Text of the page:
It depends. The U.S. military, and in particular, the U.S. Army and the Marine Corps, are the largest users of AR-15 type firearms and the organizations that tested and evaluated the rifle platform’s capabilities the most extensively.
Military-issued M16 rifles possess a 20” barrel, whereas M4 carbines have a 14.5” barrel. In contrast, a typical AR-15 carbine has a 16” barrel.
According to the US Army’s M16 and M4 operator’s manual (TM-9-1005-319-10), the M16 rifle and M4 carbine possess the following traits:
- Maximum range (both platforms): Approximately 3,600 meters (3937 yards, or over 2.2 miles)
- Point target effective range: 550 meters (602 yards) for the M16 rifle, 500 meters (547 yards) for the M4 carbine.
- Area target effective range: 800 meters (875 yards) for the M16 rifle, 600 meters (650 yards) for the M4 carbine.
Assuming mil-spec components and ammunition identical to that used by the military (62-grain ball ammo), the point target effective range of an AR-15 carbine chambered in 5.56mm should be approximately the same as that of a military M4 carbine.
The AR-15 Aftermarket
Unlike the military, civilians frequently customize their rifles and carbines with a wide array of parts, barrels, ammunition, and other accessories, some of which can dramatically change the AR’s overall performance.
The three most common ways of altering the effective range of an AR-15 require changing the ammunition, the barrel length, or the chambering.
Switching to more accurate hunting or match-grade ammunition may produce tighter groups and extend the rifle’s effective range with no other alterations.
For example, when shooting Mk262 mod 1, a type of 77-grain match-grade 5.56mm ammunition, Special Forces operators reported they could hit targets accurately and consistently at 800 yards or more using 18”-barreled rifles.
You may have noticed in the table above that the point target effective range of the M16 (20” barrel) is higher than the M4’s (14.5” barrel).
Switching to a longer barrel increases muzzle velocity and effective range, but only to a degree. While AR-15s with a barrel length of over 20” do exist, they are relatively rare; the longest examples typically do not exceed 24”.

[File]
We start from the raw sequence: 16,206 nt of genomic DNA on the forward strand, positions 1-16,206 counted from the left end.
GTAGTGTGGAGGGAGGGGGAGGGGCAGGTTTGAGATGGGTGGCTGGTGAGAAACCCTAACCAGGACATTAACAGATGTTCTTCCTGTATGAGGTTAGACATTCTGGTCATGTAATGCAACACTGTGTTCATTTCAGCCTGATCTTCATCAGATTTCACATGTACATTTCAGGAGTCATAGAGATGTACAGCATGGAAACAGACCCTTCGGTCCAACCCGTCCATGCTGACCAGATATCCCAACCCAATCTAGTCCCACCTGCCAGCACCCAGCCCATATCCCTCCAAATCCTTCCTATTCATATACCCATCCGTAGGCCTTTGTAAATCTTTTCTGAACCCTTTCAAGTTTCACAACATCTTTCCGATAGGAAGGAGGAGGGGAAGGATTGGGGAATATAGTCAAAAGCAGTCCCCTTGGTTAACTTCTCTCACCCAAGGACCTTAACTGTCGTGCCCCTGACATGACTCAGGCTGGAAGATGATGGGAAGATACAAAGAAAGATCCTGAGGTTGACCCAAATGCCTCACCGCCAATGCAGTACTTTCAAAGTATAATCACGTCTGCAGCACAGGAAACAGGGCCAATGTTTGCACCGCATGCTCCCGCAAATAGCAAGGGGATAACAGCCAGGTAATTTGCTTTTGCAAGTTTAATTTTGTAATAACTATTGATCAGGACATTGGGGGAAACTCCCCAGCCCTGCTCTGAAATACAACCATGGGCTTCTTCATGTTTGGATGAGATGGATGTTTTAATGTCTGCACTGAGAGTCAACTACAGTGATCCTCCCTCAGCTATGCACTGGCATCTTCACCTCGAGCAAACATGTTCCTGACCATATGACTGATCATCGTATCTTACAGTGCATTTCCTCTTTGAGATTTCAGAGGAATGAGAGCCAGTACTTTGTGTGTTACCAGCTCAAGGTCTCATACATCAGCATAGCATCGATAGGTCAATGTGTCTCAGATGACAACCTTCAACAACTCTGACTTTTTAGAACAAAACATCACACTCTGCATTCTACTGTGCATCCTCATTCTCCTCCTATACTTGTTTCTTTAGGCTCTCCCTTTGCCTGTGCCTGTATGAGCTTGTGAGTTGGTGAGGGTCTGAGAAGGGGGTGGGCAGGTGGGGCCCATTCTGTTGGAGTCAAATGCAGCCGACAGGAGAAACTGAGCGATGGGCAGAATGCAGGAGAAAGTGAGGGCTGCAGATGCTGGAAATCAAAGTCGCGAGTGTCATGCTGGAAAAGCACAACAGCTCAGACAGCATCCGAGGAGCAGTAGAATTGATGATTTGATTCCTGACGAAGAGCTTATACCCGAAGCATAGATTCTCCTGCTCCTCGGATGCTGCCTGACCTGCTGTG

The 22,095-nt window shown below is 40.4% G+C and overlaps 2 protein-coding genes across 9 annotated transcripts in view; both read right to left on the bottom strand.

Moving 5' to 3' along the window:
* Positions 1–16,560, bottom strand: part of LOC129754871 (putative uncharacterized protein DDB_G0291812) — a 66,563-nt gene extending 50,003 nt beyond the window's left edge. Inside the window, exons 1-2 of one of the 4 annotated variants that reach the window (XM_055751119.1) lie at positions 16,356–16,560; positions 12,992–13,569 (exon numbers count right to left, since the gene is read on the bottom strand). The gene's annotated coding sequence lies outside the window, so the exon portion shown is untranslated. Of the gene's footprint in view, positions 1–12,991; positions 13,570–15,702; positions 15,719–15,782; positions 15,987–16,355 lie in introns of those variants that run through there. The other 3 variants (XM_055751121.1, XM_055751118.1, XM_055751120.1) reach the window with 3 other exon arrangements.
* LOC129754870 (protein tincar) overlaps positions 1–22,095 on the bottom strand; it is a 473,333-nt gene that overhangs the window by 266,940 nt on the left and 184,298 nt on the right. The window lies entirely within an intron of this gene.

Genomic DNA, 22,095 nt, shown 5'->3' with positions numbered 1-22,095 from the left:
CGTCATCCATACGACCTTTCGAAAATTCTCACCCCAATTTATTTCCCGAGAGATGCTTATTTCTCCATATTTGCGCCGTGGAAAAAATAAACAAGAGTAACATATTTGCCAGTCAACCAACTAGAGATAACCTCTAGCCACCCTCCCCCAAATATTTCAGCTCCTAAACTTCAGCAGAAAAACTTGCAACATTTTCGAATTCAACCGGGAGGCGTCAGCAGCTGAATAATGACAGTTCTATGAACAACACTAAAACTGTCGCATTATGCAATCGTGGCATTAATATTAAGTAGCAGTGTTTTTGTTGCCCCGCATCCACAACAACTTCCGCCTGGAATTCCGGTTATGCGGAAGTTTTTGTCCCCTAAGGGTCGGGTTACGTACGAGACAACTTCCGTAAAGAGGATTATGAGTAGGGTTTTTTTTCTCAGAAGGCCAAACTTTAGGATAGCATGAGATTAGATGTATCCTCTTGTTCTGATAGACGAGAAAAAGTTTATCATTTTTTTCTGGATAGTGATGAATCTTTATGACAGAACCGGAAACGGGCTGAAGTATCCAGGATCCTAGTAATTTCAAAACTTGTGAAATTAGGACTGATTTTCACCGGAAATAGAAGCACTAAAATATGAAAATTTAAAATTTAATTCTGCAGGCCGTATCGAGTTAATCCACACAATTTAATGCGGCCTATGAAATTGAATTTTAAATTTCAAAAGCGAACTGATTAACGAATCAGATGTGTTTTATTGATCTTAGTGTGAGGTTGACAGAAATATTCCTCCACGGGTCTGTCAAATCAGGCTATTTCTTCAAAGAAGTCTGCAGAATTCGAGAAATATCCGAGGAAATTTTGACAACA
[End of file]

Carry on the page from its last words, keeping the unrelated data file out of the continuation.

Adding more barrel length is a game of diminishing returns; past a certain point, the velocity and range gained become negligible, resulting in additional weight for no tangible benefit.
One of the most drastic ways of modifying your AR-15’s performance is to rechamber it: changing parts so that it shoots a different caliber.
Switching to another caliber causes your AR-15 to gain that caliber’s ballistics and performance.
For example, an AR-15 chambered in 6.5 Grendel will shoot .264-caliber projectiles typically ranging between 90 and 130 grains in weight, possessing an effective range of 800 to 1,000 yards, depending on barrel length and bullet weight.
Even with extensive testing and evaluations, measuring the effective range of an AR-15 (or any other firearm) is a game of averages and estimates, not an exact science.
Remember that the most significant influence on a particular firearm’s accuracy (and overall performance) is the shooter itself. Unskilled shooters may shoot far below the expected average effective range, whereas very skilled ones may shoot far beyond it.
Ultimately, you can expect a standard 5.56mm AR-15 carbine fed with average 62-grain ammunition to be reasonably accurate at up to 500 yards. But remember that you need practice and training to hit targets reliably and accurately at this distance.